Fraud is nothing new, but the advent of cloud communications technology has escalated the possibilities and the risk to your bottom line. I have literally received email spam from… myself! In particular, fraudsters like to target all things telecom, with toll fraud – also known as VoIP fraud – being one of the most common.
According to the Communications Fraud Control Association (CFCA), telecom fraud of all types was estimated to be nearly $40B in 2021 and it continues to increase. Much of this loss is absorbed by individual companies and consumers. In the case of toll fraud, it’s the companies whose systems are compromised that must pay the price.
So what is toll fraud, and how can you protect yourself?
What is Toll Fraud?
Toll fraud involves using someone else’s phone equipment or service to place long distance calls, typically internationally, to premium rate numbers (such as 900 numbers in the U.S.). This could be employees, cleaning crews, or other off-hours personnel making personal calls, but the bigger financial hit is from black hat hackers who automate the process.
Thieves may monitor your calling activity for a couple of weeks, using software to look for weak spots and finding your calling patterns. Then they make a bunch of rapid, concurrent outbound calls from your numbers at a time when you’re least likely to notice, most likely late at night, on a weekend, or a holiday. These calls are routed through dubious carriers in specific U.S. states or countries who split the profit with the thief.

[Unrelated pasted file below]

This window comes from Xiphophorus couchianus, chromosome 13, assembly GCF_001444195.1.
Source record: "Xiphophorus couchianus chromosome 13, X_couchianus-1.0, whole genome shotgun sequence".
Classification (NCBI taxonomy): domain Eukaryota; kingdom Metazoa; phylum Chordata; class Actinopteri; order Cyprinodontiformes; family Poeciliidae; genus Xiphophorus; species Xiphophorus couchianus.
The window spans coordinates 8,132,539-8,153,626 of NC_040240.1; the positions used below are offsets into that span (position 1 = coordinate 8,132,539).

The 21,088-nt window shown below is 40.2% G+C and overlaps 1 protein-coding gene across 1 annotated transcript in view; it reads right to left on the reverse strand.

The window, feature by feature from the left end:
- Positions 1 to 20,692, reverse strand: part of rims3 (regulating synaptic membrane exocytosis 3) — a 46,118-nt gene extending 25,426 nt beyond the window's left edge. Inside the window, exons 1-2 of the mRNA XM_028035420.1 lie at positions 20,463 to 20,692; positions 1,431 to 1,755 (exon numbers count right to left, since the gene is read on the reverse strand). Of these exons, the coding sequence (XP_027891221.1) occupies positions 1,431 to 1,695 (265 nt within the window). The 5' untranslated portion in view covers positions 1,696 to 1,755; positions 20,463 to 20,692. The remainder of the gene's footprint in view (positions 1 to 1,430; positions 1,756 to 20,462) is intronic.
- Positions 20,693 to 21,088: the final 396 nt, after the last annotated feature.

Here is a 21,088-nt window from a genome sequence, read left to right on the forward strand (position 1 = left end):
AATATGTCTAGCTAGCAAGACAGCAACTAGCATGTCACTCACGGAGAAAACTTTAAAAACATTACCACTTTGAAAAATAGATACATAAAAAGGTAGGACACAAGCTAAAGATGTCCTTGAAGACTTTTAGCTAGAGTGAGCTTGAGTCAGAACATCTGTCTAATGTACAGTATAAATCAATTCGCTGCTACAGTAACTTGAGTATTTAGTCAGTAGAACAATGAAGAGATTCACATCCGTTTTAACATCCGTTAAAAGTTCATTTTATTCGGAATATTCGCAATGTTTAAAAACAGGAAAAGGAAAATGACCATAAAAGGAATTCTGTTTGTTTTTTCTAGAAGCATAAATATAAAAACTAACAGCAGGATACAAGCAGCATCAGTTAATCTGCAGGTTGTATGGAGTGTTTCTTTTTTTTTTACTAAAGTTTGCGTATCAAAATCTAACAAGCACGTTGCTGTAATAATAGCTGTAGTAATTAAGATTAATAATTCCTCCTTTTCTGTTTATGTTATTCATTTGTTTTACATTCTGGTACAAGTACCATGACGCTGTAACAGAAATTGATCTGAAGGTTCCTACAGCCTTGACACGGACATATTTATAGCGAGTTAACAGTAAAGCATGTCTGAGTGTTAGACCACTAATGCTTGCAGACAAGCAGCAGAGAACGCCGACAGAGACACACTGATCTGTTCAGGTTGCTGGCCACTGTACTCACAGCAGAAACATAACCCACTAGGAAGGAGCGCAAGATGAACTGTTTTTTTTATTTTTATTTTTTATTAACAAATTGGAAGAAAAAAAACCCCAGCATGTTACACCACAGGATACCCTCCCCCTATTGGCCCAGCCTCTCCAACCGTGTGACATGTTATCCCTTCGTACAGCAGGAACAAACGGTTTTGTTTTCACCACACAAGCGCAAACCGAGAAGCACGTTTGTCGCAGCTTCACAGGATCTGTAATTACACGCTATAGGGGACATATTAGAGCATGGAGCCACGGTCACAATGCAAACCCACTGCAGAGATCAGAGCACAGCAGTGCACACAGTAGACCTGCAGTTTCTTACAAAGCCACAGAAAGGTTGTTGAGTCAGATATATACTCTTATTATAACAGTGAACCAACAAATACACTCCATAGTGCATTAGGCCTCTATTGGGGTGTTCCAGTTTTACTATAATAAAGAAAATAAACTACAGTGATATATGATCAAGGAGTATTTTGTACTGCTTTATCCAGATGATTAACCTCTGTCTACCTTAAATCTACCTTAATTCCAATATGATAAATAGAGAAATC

The targets can be either VoIP or PBX systems. The hackers and the carriers are usually in places with lax telecommunications laws, language barriers, and uncertain cross-border regulations. Just a few we’ve seen frequently are Somalia, Lithuania, Zimbabwe, and the Caribbean, among others. It’s quick and easy work with few repercussions.
Due to the number of carriers and variety of routes a call can take, carriers have strict agreements to enforce payment. Providers will tell you up front that you are liable. And unfortunately, many companies don’t know they’ve been hacked till they get their phone bill – at which point, you may have spent thousands.
What Can You Do to Stop Them?
So what’s a company to do? Fortunately, there are multiple ways to stop hackers in their tracks.
1. Ensure that security is as tight as possible. Use complex passwords, change them frequently (never leave the default password!), and limit access. Have a security plan, and educate your employees about best practices. While these seem obvious, these are common ways in which hackers find vulnerabilities. And, make sure you have a SIP firewall in place.
Use traffic authentication. Hackers can often steal userids and passwords relatively easily. When you use IP authentication, however, they can fake an IP address one way but not both; so if the fraudulent IP server sends something out, the response will go to the real IP server and raise a flag.
2. Utilize a program like Bicom’s sipPROT that monitors your calling 24/7, dynamically blocking and unblocking IP addresses when they come under attack. If you are a SaaS company, these programs can also be part of your value prop, as can a good provider that monitors your calling patterns.